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A study of microplastic particles in danish tap water

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Microplastics (MPs) are omnipresent in our surroundings and in the environment, with drinking water being a potential pathway for human exposure. This study investigated the presence of MPs in Danish drinking water from 17 different households and workplaces in Denmark. Samples of tap water were collected using a closed sampling system to decrease airborne contamination, and QA/QC measurements were performed to assess background contamination. Particles >100 μm were visually analysed by stereomicroscopy in combination with spectroscopy analysis (μ-FTIR) to evaluate morphology and chemical composition. An assessment of MP particles down to 10 μm was performed on water samples from three locations using hyperspectral image analysis. The results indicate a low level of MPs in Danish drinking water, with a total of seven MP particles across all samples, comprising PET, PP, PS, and ABS. Microfibers were the most common type of MP-like particles in both drinking water and blanks, but the concentration for all samples was below the limit of detection and could not be differentiated from background contamination. Most of the particles analysed by μ-FTIR were identified as cellulose fibres and a smaller subset as protein. Based on this work, we discuss the status of MP drinking water studies and address challenges and limitations regarding the analysis of MP in drinking water.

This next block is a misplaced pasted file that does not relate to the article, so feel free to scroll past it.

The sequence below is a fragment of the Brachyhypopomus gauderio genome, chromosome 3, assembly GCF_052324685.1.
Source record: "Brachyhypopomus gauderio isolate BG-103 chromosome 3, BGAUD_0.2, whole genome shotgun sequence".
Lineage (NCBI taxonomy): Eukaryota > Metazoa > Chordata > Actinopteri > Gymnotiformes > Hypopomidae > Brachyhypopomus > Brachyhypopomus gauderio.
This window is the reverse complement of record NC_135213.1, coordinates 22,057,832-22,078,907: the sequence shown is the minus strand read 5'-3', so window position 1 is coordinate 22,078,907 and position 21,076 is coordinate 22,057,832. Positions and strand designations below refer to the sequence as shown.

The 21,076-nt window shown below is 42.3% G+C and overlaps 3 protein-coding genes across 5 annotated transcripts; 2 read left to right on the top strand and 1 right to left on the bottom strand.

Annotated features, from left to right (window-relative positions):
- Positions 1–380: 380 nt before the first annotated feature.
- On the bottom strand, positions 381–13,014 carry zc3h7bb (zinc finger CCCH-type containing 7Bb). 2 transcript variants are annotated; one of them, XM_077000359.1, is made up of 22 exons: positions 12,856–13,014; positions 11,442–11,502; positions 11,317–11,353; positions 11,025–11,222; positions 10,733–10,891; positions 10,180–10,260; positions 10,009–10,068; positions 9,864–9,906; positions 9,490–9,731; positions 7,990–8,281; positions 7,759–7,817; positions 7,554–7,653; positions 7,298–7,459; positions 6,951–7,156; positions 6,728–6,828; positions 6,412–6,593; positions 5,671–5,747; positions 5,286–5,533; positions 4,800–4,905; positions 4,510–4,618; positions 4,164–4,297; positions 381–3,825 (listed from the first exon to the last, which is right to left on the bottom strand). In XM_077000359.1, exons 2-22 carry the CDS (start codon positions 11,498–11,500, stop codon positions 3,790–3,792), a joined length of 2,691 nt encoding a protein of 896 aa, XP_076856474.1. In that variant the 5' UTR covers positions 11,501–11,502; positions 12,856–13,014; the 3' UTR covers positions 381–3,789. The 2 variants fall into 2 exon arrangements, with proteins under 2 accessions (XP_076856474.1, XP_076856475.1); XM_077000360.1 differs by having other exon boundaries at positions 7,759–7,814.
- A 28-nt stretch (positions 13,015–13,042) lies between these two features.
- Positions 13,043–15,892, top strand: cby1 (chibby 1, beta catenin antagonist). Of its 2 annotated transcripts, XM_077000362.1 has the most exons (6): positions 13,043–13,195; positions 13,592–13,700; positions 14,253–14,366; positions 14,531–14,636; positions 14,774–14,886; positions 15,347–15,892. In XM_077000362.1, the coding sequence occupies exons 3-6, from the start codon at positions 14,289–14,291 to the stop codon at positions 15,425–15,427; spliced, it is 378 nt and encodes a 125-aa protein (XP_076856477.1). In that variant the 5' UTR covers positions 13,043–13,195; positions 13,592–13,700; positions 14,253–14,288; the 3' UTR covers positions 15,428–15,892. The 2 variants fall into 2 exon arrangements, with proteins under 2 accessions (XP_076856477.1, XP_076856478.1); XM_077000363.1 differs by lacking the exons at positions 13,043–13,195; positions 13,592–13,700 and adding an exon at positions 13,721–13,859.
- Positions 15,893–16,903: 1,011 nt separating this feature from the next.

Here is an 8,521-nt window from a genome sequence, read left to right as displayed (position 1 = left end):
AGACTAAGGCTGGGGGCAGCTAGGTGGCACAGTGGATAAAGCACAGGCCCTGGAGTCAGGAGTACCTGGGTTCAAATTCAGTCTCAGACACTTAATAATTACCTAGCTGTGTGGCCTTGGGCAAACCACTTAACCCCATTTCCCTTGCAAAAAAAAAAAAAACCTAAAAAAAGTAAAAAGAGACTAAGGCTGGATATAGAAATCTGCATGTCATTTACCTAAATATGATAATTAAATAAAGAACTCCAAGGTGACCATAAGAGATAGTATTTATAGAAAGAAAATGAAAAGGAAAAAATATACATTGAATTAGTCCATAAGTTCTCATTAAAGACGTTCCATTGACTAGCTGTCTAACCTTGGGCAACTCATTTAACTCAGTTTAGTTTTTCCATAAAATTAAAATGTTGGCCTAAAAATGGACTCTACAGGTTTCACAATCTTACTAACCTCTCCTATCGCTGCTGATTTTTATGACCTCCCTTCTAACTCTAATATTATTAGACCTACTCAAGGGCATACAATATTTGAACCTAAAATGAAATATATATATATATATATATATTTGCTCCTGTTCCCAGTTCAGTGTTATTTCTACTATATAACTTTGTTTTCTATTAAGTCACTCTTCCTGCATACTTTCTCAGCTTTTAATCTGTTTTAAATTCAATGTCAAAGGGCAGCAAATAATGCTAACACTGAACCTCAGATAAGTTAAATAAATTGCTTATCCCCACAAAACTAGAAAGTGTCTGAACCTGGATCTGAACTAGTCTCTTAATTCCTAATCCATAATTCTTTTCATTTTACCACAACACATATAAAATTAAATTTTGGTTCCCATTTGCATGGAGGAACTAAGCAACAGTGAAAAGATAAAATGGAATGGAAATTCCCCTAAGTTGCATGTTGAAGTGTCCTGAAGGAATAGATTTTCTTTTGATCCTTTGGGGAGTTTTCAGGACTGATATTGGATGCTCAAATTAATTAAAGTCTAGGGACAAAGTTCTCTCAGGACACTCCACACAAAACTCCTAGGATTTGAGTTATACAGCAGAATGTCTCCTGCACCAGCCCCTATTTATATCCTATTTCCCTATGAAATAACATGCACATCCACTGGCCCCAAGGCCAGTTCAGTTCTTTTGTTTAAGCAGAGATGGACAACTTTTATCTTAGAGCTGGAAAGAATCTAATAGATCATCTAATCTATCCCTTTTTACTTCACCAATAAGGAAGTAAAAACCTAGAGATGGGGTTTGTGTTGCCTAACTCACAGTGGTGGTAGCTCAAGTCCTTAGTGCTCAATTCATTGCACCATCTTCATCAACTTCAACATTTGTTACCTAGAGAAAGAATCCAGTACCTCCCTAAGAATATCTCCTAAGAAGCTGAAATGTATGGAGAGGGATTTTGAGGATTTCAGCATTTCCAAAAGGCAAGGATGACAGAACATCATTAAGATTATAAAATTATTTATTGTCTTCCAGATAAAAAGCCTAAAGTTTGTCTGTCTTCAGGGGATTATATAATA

Original languageEnglish
Article number2097
JournalWater (Switzerland)
Publication statusPublished - Jul 2021

Bibliographical note

Publisher Copyright:
© 2021 by the authors.

    Research areas

  • Drinking water, Microplastic, Polymer identification, QA/QC, μ-FTIR Imaging

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